Franklin Parrasch Gallery, NYC
January 29 - March 13, 2015
Franklin Parrasch Gallery (New York) presents an exhibition of recent works by New Mexico-based artist Ron Cooper. Not keen to indulge the expectations of others, Cooper is a true Renaissance man: artist, homesteader, producer of superlative mezcal, vehicle enthusiast, lone wolf. It’s no wonder his work deftly rides the fine line between the “Light and Space” and “Finish Fetish” monikers, both conceptually hard hitting and eye candy-tasty. Cooper - like his contemporaries Robert Irwin, James Turrell, and Doug Wheeler - is fluent in the uniquely Southern Californian minimalist visual language; yet he does not limit his art making to any certain boundaries.
Ron Cooper emerged into the Los Angeles art scene in the mid-1960s following study at Chouinard Art Institute with fellow students Mary Corse, Allan Ruppersberg, and Wheeler. At this time, Cooper directed his focus upon two geometric forms: the square – shallow, poured-resin constructions he named “Light Traps”, and the rectangle – exaggerated “Vertical Bar” forms made of Plexiglas, upon which smooth, translucent mica-laden pigments were applied “like the exhalation of a breath.” Impelled to make pieces relating to a human scale, and inspired by the full-swing growth of 1960s SoCal tract housing developments, Cooper conceived of these bodies of work with stock building materials in mind. The “Light Trap” pieces consider the depth of 2x4 framing with standard drywall facing; the “Vertical Bar” series, the actual measurements of the common 4x4 lumber stock.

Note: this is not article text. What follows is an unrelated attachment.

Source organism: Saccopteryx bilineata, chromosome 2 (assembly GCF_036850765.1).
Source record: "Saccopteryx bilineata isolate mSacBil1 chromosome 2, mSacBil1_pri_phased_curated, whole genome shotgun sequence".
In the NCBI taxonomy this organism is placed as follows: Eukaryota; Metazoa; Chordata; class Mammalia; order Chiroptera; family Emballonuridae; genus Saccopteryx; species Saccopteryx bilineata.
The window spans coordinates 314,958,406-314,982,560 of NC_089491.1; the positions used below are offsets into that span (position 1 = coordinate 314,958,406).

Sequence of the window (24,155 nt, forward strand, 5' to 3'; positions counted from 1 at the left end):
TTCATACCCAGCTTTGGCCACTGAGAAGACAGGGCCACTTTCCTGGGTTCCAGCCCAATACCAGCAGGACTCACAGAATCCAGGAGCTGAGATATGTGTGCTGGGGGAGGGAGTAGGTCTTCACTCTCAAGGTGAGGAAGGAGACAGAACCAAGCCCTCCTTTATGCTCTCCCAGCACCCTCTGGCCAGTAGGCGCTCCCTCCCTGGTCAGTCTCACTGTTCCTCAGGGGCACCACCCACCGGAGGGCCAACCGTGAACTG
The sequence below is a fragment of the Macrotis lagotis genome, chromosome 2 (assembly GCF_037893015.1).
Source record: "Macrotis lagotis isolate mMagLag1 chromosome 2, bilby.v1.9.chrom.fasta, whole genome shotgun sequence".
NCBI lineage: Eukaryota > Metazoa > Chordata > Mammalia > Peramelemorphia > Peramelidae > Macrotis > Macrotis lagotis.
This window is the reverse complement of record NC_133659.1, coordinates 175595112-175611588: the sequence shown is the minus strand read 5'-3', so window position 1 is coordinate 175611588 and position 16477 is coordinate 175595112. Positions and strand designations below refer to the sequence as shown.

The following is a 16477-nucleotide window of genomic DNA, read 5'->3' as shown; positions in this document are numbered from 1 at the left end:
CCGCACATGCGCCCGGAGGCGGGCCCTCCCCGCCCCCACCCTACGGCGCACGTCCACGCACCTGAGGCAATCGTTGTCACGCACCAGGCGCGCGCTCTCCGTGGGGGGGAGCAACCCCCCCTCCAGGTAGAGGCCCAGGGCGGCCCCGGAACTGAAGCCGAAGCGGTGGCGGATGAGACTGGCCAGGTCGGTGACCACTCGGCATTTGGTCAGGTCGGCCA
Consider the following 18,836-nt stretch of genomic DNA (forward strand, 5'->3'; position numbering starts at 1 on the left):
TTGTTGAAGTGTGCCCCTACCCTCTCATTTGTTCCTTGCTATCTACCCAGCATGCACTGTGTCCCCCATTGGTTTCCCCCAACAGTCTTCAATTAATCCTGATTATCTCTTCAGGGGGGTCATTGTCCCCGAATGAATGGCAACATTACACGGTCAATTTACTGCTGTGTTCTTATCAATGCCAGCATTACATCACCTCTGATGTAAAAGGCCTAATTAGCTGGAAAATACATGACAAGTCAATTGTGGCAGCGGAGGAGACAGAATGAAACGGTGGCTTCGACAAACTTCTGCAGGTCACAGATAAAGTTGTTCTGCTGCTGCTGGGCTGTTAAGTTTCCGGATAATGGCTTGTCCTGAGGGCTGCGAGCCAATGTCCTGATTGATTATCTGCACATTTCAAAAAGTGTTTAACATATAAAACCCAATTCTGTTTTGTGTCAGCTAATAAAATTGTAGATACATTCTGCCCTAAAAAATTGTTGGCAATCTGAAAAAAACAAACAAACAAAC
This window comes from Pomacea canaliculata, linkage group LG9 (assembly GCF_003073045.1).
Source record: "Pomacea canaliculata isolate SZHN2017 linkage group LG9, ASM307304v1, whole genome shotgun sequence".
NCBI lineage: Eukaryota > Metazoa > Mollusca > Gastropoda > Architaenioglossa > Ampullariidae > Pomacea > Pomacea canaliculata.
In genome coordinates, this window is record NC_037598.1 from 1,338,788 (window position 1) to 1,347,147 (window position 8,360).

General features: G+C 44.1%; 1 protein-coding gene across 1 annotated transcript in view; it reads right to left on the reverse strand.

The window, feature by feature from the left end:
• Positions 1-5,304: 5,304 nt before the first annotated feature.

These bars, acknowledged early on by visionary gallerist Richard Bellamy, were first exhibited in a group show entitled “Arp to Artschwager” (cur. Bellamy at Noah Goldowsky Gallery, 1967); soon thereafter, they were the focus of a solo exhibition at Los Angeles’ ACE Gallery. The current grouping of Vertical Bars in this exhibition recall the proportions and structure of the early bars; in this series, however, Ron Cooper has employed contemporary surface pigments that allow greater potential and range in their chatoyant properties.
Franklin Parrasch Gallery
53 East 64th Street, New York